Get Out of Your Comfort Zone
Many of us are creatures of habit. We fish a certain way when the conditions suit us. Rarely do the stars consistently align with that regimentation. This where it pays to learn a new skill. If you fly fish, pick up a spinning rod. If you spin fish, try to fling a fly. If you’re a dry-fly fisherman, maybe throw a streamer or two for deeper fish. If you love streamers, toss an afternoon grasshopper along the bank. If you like shallow-running crankbaits, try fishing a Carolina rig with a purple worm to get closer to the bottom.
Summer, without question, provides its share of challenges, but there are ample opportunities for the aspiring angler. Try one of the above approaches and let us know how your fared on one of our social media pages.

TFO Unveils New Products

ICAST is over. We at TFO are back home from the trip to Orlando, but if you missed the world’s largest sportfishing show, do not despair.

We introduced quite a few new items at ICAST this year. On the fly side, we welcomed the Axiom II-X fly rod, the NXT Black Label Kit, and the BVK SD. As for spinning gear, we have the Tactical Bass Elite and Tactical Bass series as well as the Professional Walleye series.

It doesn’t matter if you’re a serious fly fisherman or an angler who prefers traditional spinning gear, TFO offers quality options for everyone —- from new anglers just getting started to seasoned professionals.

Here’s a bit more detail about each item, all of which will become available to consumers in the coming months:

The Axiom II-X: The Axiom impressed. Then came the Axiom II, which drew rave reviews. The Axiom II-X has a tough act to follow, but if you want a rod that will deliver a big-time cast without sacrificing accuracy, this satin-blue stick is for you. Retails for ($349.95-$369.95) in weights 5-12. For more info, check out the video below.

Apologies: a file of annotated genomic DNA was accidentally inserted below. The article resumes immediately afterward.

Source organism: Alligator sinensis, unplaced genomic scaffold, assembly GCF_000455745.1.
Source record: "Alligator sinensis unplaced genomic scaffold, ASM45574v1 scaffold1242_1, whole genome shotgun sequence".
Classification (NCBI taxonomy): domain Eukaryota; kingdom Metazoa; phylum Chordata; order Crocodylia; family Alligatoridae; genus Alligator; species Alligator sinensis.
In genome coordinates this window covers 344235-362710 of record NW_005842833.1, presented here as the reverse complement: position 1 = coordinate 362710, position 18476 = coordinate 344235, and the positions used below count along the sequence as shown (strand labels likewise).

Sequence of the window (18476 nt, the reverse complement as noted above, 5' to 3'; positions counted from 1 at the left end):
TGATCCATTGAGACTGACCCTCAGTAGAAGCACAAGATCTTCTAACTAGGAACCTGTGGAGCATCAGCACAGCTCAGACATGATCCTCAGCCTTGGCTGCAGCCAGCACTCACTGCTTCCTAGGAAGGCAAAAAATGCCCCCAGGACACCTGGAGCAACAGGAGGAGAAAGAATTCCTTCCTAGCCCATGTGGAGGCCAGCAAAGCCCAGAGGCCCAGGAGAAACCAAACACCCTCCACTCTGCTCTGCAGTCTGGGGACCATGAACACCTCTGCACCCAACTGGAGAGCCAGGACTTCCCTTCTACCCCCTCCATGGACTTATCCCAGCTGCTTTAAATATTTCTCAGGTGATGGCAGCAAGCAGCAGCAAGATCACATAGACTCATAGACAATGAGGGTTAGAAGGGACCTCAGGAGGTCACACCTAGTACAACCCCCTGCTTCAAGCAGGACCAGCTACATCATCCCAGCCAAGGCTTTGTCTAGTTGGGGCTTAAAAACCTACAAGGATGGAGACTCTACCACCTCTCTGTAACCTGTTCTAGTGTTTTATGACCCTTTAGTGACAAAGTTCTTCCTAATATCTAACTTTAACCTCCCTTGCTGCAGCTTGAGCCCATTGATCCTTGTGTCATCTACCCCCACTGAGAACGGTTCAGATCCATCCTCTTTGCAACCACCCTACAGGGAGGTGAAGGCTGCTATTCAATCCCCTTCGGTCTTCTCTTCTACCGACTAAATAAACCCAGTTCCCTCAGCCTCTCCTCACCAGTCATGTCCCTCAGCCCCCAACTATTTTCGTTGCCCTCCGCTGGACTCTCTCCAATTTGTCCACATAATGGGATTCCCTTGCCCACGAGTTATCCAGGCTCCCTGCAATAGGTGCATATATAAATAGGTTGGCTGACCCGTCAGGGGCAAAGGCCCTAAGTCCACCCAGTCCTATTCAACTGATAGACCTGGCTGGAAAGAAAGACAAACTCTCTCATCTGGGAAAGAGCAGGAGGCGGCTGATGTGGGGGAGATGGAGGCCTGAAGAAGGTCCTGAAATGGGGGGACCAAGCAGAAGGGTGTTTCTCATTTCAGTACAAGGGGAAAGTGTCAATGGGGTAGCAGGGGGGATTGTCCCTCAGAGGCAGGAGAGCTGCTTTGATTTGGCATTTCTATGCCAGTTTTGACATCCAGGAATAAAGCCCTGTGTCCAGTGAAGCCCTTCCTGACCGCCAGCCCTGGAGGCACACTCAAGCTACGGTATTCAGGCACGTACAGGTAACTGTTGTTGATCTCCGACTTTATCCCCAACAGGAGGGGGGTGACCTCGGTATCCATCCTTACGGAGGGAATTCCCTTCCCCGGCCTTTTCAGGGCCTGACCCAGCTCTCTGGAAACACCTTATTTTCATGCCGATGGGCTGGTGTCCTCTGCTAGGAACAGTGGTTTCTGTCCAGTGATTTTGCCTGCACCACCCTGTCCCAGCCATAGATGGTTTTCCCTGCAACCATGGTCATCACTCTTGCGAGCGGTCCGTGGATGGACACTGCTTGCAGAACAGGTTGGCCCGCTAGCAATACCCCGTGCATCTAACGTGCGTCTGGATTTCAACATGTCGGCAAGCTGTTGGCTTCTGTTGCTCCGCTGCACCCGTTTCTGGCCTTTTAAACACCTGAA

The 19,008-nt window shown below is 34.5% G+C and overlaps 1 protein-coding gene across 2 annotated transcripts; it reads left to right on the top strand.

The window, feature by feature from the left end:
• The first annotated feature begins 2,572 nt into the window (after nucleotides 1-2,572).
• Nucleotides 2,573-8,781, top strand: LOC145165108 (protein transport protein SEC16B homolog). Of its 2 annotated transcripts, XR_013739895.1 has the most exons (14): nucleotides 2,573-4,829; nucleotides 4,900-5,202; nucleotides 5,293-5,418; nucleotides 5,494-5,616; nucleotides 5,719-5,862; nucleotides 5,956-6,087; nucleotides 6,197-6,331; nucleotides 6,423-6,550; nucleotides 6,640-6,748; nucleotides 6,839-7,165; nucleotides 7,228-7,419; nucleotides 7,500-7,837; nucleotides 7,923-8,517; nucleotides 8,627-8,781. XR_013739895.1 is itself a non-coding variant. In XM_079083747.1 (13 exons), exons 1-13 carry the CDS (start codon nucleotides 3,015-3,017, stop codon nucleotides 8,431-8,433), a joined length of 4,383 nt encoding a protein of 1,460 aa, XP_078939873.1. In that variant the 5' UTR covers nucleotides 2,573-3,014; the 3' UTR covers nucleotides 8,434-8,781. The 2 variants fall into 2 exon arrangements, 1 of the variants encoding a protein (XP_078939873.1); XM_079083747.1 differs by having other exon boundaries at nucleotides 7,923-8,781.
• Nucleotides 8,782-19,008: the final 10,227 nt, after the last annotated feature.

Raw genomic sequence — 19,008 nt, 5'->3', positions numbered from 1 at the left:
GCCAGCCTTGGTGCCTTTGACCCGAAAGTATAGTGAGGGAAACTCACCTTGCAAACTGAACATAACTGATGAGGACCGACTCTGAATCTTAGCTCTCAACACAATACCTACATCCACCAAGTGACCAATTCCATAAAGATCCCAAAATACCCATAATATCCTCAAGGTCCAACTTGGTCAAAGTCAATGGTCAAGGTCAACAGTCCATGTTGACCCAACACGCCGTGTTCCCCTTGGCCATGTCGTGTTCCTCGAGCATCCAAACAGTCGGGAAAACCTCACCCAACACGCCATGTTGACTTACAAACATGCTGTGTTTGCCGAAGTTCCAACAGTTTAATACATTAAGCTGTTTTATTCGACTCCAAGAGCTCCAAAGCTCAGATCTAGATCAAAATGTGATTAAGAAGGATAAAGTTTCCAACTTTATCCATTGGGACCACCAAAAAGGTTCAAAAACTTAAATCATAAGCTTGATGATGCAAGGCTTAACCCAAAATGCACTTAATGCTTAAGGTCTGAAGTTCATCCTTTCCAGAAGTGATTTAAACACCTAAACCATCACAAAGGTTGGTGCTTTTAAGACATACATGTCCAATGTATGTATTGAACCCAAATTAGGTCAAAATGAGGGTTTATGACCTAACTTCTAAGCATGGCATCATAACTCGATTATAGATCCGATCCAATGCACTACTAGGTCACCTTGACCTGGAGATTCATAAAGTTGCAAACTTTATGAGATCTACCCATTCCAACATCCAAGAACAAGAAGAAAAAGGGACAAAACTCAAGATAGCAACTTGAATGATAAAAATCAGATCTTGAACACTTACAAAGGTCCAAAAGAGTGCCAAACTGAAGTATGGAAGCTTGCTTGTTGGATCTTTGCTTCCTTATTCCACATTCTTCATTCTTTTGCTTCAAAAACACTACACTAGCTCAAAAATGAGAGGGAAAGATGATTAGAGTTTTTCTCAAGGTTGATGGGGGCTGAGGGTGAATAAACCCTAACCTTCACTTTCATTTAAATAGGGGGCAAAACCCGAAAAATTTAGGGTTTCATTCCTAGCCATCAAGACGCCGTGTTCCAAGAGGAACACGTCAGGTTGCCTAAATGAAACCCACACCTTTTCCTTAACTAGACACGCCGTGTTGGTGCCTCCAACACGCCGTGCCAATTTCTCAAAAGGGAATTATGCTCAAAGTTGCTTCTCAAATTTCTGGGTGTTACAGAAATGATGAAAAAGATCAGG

The BVK SD: Need a reel to go with your new Axiom II-X? There’s no better choice than the BVK SD. Those who have the BVK swear by it. But get this: The BVK SD offers everything its predecessor did —- with a sealed drag system —- for the same price. Maintenance is minimal, so there’s no more worrying about the interior components. Now they’re fully protected. The BVK SD runs from $199.95-$229.95 and comes in four sizes I, II, III and III+.

NXT Black Label Kit: Fly fishing doesn’t have to be expensive, nor doesn’t it have to be complicated. In essence, that’s the premise behind the NXT Black Label Kit. You get a rod, reel, backing and fly line, all for a very reasonable price ($219.95-$229.95). Since the rod and reel and line are pre-matched, you don’t have to worry about pairing those components, a process that can be intimidating for inexperienced anglers.

Tactical Bass Rods: So you’re a serious bass fisherman. Like to fish topwater? How about crankbaits? Maybe finesse is more your style? If so, our Tactical Bass series ($149.95-$169.95) is for you, no matter how precise your style of angling is.